-Regenerative medicine, spearheaded by embryonic stem cell research and genetic engineering, holds the promise to cure nearly every disease, stop aging, and even restore youth to older people.

- Huge opportunities exist in the field of synthetic life. This is a technology that will change our world in fundamental ways – in fact in ways that are impossible to predict. The cobbling together life from synthetic DNA will blur the line between biological and artificial, forcing a rethinking of what it means for things to be alive.

- Gene pioneer Craig Venter predicts that within 3 to 10 years, the little-known field of “wet artificial life” could produce the world’s first human-made life forms that might be used to take carbon dioxide out of the atmosphere and replace it with methane; or a new auto fuel that would break our dependency on oil.

Information Technology

- Nearly every device in our lives will be both smart and networked, giving rise to an Internet of things. Information technologies in the next decade will drive the convergence of computers, TVs, telephones, and Internet voice communications. Computers will become cheaper, more powerful and ubiquitous. Web data will automatically self-organize based on its content, allowing search tools and software agents to provide more relevant information on demand.

- An enormous demand for personal security will spur development of cameras that interpret and identify all manner of human behavior, and radio frequency tags will become common for people and valuables.

Cognitive Sciences

- Neural enhancement will become a standard procedure enabling increased memory functions for normal people and eliminating dreaded diseases like Alzheimer’s and Parkinson’s disease.

- By 2020, we will enjoy the company of a “talking machine.” This electronic wonder will understand what we say and can immediately act on our request. It will learn through experience and even anticipate our needs. The device will operate as an avatar – an on-screen image resembling a favorite movie star or loved one. On command, it will appear on any TV screen, computer monitor, or cell phone display in our home, address us by name and ask, “How can I help you.”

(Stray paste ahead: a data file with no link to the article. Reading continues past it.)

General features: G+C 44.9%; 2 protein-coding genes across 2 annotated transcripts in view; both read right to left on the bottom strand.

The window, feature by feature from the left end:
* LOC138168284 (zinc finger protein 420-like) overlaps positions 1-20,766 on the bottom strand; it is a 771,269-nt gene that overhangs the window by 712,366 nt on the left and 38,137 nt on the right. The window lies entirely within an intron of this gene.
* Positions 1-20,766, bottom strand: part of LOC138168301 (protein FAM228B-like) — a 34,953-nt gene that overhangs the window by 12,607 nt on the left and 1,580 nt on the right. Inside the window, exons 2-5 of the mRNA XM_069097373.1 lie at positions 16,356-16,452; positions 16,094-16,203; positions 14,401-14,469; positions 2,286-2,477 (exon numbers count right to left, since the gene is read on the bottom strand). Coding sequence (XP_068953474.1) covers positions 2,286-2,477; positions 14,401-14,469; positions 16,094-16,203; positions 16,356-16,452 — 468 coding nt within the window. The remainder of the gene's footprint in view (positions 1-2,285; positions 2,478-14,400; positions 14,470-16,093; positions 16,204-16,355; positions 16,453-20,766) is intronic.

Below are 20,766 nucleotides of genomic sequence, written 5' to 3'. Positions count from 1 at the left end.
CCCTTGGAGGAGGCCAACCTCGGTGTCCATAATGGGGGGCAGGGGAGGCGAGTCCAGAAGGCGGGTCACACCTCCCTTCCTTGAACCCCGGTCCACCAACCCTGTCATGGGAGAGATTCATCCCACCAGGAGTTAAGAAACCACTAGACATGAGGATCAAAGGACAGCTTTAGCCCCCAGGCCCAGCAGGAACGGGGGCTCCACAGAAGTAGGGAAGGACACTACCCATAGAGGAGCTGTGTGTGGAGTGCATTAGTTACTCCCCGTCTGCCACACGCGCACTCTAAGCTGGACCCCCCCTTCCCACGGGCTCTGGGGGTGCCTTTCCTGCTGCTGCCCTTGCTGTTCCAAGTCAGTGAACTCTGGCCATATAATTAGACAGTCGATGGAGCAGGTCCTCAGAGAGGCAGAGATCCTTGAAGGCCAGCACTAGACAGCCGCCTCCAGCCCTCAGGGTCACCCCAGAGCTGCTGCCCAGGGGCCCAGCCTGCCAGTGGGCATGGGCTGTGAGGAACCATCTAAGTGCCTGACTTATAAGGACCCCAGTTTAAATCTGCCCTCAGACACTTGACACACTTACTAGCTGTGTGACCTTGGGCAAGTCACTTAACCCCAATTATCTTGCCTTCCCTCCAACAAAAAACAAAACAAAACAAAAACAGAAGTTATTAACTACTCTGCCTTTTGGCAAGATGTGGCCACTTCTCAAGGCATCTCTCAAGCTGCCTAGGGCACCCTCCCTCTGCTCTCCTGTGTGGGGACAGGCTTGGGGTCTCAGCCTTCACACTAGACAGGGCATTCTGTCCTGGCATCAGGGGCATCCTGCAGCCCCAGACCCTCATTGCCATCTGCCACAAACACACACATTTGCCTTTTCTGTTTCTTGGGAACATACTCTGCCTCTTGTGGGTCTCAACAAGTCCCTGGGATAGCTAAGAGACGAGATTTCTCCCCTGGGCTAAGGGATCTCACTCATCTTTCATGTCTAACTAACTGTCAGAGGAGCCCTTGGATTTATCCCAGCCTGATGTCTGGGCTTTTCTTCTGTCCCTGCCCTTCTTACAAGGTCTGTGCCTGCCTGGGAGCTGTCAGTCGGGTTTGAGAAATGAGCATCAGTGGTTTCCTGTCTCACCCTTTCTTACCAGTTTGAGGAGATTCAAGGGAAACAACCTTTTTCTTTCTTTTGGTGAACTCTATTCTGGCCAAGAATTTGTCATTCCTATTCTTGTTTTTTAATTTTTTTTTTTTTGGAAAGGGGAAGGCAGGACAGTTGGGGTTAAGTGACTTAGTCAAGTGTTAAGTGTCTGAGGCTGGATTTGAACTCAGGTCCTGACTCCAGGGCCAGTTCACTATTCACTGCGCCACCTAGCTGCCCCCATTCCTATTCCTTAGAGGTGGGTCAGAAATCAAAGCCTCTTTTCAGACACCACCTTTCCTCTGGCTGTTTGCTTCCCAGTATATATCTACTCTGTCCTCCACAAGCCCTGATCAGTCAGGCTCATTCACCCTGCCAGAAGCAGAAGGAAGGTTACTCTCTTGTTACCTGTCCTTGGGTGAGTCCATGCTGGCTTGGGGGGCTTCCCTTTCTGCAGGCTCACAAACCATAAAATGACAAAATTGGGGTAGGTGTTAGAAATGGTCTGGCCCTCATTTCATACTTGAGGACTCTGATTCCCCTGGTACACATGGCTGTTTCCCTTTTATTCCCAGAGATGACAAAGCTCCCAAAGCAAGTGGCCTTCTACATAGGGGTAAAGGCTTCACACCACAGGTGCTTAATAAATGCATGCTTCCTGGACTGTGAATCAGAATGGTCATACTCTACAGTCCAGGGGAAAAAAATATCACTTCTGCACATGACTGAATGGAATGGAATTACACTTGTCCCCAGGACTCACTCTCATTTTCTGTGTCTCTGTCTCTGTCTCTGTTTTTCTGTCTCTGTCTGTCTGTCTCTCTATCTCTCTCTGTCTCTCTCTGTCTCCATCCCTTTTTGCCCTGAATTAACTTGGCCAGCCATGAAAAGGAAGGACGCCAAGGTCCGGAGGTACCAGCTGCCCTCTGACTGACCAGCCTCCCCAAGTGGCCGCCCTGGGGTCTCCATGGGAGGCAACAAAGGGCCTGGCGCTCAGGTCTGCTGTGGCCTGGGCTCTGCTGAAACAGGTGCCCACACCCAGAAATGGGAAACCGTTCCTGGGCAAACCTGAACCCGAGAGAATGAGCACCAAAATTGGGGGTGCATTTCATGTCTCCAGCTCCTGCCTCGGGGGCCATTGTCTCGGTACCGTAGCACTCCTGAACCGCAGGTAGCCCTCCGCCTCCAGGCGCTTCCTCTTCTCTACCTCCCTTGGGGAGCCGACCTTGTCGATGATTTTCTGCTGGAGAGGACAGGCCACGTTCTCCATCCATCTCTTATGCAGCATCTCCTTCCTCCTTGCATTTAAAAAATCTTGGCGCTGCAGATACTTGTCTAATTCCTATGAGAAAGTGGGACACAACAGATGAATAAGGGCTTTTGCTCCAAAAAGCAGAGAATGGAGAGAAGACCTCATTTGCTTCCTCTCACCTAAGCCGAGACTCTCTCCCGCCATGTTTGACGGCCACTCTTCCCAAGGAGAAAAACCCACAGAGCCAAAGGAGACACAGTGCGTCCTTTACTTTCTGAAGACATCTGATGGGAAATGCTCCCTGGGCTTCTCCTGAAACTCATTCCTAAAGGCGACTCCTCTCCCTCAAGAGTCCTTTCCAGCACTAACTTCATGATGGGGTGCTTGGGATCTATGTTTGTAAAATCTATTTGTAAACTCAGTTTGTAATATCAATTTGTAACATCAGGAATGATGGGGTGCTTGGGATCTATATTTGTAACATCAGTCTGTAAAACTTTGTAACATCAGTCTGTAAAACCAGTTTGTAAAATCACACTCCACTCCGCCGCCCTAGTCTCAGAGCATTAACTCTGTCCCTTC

- Poised at the cutting edge of this fast growing industry, Fair Isaac’s Robert Hecht-Nielsen believes his company will soon market a machine called Chancellor that could bring the vision of true conversational machines closer to reality. Chancellor gets its power from the Internet and can also answer phones, make appointments and maintain schedules.

It’s a breath of fresh air (and an exciting proposition) to look forward to a future that will give us so many opportunities to be healthy, happy, and live life to the fullest. On behalf of the entire MemeBox team, I’d like to send out a warm wave of gratitude for all of Dick’s continued support and contributions to our growing community.

To read the full interview transcript, click here.

Comment Thread (5 Responses)

  1. It’s wonderful positivism – but won’t there be bumps along the road? It can’t all work out perfectly, as nothing ever has. Does this ‘magical future’ sort of resemble a Golden Age with minimal conflict, relative prosperity, etc? Or is it like something we’ve never seen before in human history?